In the Mariners’ Museum, VA, USA, lies an unassuming octagonal cedar-wood case which opens to display a striking, tessellated array of Caribbean shells. Colloquially known as sailors’ valentines, these hinged shellwork plaques were produced in nineteenth-century Barbados, a global hub of trade with a developing tourism market centred on the island’s marine resources. An adaptation of commercial Victorian fancywork sold at coastal resorts in Britain and the United States, they combined craft practice and conchological display into a singular souvenir that provided income and agency for Barbadian manufacturers. Occluded in art historical discourse because of its marginal status as a colonial craft, Barbadian shellwork is integral to the visual culture of empire, presenting a case study in the creative transformation of circulating artistic practices into creolised material forms. Shellwork plaques promoted island identity through associations with industry and refinement embedded in their hybrid craft and conchological medium. As a form of decorative labour, they symbolised productivity in the post-emancipation era, and showcased in microcosm the natural wealth of the island. Packaging Barbados as a consumable marine paradise, Barbadian shellwork worked to rebrand Caribbean culture through the material elision of a landscape of labour with a landscape of leisure.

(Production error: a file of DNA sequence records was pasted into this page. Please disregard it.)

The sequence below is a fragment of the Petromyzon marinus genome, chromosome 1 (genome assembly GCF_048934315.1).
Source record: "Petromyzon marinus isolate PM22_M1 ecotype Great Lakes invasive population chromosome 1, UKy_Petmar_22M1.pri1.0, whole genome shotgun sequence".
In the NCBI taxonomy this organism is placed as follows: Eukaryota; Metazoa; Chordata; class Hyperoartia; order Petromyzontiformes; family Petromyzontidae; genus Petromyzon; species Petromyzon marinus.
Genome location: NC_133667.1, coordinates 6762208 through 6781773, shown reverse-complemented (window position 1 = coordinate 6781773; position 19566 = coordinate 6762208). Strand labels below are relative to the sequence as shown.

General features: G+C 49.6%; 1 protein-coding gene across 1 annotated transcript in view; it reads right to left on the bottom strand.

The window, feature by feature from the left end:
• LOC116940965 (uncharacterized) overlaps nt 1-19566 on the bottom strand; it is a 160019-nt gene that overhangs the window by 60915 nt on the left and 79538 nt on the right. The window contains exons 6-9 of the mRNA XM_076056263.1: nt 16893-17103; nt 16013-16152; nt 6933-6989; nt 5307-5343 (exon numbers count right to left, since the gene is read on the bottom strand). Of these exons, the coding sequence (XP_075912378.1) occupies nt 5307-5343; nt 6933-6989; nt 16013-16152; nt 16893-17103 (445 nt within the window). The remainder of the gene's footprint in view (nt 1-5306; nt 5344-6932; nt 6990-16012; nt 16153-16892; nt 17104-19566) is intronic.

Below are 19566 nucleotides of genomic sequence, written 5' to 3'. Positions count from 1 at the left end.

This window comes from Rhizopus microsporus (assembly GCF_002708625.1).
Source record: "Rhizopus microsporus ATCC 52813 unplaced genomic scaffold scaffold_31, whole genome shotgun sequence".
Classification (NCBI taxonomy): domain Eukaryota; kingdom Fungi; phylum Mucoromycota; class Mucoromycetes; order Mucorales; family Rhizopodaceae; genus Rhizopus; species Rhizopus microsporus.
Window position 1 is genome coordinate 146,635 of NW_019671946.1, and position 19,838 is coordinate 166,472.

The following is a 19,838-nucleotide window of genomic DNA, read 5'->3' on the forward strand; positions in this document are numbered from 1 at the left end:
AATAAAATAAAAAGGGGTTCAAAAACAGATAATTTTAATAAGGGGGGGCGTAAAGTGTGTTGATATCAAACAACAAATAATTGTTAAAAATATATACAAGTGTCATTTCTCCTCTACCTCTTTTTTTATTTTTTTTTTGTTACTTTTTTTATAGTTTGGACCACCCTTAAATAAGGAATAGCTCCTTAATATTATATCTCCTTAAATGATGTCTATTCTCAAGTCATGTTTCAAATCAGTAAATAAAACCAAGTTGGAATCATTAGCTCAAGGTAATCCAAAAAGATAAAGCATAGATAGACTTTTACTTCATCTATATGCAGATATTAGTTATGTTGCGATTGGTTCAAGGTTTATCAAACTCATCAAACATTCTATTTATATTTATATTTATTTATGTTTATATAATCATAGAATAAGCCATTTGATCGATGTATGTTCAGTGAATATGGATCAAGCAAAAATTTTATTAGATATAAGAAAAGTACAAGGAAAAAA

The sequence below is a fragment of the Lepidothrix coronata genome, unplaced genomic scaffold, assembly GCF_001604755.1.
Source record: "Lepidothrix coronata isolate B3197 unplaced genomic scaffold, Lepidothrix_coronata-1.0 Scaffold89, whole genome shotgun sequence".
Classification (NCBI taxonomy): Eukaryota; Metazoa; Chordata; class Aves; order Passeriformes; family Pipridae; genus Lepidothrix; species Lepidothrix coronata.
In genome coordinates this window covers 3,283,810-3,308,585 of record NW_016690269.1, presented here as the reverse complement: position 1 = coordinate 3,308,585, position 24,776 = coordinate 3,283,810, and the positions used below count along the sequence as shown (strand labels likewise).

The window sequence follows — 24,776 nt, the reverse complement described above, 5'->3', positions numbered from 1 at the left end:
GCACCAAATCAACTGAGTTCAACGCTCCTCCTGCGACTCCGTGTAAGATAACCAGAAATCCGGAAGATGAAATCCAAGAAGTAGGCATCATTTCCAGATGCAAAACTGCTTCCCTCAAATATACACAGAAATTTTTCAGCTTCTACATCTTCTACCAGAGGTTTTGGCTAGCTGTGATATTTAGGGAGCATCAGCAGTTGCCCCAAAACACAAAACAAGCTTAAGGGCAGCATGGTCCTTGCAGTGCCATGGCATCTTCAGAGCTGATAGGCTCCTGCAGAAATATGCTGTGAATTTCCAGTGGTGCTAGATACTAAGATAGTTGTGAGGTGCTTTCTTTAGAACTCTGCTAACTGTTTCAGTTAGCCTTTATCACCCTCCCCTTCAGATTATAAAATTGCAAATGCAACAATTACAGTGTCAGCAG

PAPER #3
Enlightenment Pug: an unruly object in the Holy Roman Empire 1730-1770

PRESENTER
Dr Harriet Edquist, RMIT